When the man was a young boy he had enough faith in God to know God was there. God was with him. He was so confident that God was present and that God would back him up that he stepped out on the battlefield, a boy inexperienced in the ways of combat, to fight a seasoned soldier of far superior skill and size. Really, who would do such a thing?
That day on the battlefield David defied all logic. I wasn’t there that day but I heard all about it. Everyone in Israel heard all about it. The giant Goliath was armed to the teeth and David steps out to fight him with no armor and armed with only a slingshot and a handful of rocks.
To do something like that you either have to be beyond what you might call certifiably insane. In my day we would have said he was possessed by a demon. Regardless of how you say it, he either had to be crazy or have a faith in God that would defy most of our understanding.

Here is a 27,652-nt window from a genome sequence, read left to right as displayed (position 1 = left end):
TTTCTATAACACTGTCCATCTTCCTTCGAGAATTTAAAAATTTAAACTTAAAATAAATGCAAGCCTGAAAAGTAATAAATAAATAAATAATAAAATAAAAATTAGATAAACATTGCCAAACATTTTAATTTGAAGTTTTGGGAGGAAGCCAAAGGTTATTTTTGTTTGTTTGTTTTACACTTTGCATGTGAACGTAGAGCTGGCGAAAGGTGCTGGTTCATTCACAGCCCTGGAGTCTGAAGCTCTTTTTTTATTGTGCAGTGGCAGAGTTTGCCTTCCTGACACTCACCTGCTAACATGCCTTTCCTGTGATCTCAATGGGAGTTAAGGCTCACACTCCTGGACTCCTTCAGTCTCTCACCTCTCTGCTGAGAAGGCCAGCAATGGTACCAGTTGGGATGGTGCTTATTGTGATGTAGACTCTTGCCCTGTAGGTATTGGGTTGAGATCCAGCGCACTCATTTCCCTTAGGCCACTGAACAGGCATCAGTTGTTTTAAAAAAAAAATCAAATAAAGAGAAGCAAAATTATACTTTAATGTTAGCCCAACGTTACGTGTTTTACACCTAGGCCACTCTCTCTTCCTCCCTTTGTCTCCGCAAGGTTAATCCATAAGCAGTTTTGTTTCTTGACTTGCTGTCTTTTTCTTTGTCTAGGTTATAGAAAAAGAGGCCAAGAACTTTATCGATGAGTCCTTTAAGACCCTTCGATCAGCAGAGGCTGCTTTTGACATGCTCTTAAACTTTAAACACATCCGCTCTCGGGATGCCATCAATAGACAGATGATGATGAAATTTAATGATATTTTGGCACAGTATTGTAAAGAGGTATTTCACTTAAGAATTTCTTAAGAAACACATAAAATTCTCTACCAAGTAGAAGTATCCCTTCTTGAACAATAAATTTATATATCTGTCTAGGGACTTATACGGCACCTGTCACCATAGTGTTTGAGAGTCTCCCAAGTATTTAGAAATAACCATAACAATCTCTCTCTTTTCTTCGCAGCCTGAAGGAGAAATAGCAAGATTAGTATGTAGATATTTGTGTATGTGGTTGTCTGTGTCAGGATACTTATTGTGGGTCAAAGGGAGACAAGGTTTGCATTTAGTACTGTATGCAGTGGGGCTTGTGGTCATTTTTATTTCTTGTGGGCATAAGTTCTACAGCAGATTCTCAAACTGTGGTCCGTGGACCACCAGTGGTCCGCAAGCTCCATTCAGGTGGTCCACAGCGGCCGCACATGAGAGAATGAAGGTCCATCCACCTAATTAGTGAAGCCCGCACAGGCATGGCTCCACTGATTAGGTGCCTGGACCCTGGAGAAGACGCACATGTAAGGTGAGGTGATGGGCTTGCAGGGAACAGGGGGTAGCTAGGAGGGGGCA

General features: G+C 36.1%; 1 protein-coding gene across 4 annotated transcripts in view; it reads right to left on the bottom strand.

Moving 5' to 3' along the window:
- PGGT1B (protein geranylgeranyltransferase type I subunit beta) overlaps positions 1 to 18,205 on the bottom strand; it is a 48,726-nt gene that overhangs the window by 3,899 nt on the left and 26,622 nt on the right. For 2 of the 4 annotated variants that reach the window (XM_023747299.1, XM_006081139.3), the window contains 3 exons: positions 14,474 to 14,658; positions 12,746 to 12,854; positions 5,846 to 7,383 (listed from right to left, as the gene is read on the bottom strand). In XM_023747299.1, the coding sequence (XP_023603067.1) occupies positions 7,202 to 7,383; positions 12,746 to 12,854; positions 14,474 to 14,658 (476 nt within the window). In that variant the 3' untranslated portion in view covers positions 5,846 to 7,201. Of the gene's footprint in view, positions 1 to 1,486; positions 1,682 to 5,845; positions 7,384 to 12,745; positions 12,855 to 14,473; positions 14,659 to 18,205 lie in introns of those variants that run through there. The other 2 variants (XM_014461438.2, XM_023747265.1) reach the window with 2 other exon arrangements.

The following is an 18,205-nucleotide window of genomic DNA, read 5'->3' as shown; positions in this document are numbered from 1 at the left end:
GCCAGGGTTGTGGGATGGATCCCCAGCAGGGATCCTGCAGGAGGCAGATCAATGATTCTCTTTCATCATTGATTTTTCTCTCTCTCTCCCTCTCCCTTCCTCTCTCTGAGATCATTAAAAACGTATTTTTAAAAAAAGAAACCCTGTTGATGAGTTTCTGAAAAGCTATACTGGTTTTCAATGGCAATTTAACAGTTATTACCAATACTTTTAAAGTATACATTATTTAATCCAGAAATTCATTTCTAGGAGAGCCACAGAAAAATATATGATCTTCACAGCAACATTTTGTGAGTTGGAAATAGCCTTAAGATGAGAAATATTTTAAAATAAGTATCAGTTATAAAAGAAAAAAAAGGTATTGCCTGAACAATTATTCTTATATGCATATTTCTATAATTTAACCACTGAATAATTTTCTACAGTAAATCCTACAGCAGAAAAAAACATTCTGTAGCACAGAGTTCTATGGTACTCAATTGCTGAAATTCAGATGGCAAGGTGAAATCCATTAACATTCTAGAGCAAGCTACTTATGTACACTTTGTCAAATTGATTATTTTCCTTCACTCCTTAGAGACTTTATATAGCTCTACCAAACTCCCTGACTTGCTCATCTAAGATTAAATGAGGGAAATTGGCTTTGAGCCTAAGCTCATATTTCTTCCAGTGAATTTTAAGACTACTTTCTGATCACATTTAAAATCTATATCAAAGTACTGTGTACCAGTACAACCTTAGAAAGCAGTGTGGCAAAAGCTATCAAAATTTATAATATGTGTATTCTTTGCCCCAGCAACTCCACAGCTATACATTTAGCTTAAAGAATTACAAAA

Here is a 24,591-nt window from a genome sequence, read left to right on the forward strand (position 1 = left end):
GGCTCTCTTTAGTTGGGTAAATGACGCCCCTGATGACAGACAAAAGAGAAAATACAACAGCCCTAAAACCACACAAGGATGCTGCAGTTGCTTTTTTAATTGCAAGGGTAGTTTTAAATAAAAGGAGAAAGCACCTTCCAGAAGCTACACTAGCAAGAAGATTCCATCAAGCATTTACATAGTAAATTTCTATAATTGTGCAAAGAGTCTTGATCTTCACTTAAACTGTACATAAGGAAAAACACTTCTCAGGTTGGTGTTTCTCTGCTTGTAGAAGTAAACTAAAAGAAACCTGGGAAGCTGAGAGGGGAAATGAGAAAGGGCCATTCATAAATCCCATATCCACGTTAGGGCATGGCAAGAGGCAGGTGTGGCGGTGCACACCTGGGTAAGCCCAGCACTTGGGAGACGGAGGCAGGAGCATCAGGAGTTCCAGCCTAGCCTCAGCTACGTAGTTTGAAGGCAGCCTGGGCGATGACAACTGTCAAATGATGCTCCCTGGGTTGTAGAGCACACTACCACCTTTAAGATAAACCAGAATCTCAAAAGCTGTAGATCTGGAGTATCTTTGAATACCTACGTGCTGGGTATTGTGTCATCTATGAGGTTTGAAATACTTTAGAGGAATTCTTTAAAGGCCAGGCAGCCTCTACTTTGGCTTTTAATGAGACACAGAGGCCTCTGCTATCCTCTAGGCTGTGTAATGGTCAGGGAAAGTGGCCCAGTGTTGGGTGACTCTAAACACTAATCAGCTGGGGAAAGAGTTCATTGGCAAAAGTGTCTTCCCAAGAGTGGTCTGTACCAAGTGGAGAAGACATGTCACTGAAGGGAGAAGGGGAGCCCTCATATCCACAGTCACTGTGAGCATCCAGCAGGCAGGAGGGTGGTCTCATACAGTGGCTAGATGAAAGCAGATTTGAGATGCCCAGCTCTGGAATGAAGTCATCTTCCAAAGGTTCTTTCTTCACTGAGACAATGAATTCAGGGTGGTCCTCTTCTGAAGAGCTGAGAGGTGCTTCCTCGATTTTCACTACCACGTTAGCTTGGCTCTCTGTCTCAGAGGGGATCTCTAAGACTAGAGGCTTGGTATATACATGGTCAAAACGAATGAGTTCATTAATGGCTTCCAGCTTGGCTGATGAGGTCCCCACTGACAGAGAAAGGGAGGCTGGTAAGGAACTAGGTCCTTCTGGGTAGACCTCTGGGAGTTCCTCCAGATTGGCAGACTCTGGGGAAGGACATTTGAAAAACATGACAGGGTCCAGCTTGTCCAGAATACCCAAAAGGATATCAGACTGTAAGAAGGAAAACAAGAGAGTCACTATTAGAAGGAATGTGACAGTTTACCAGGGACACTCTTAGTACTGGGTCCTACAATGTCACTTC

In my experiences with David, I had come to know that reality was in the second explanation. And really, who could argue otherwise. When David was anointed the first time he wasn’t even present when Samuel showed up and told David’s father Jesse that he had come to anoint one of Jesse’s sons to be the next king of Israel. Jesse got all of his sons together so Samuel could select God’s choice from among the group. Jesse got all the sons together that is, except David. David was the youngest of all Jesse’s sons and at the time Samuel arrived David was out in the field tending to the sheep.
It was OK though, or at least that is what Jesse and even Samuel thought. Surely God would Eliab or Abinadab or one of the others, there were, after all, seven sons that were older than David. When Jesse presented his oldest son, Eliab, Samuel knew this good looking young man was who God would pick. But, as it would turn out, Samuel was wrong. He saw only the outside while God looked on the heart.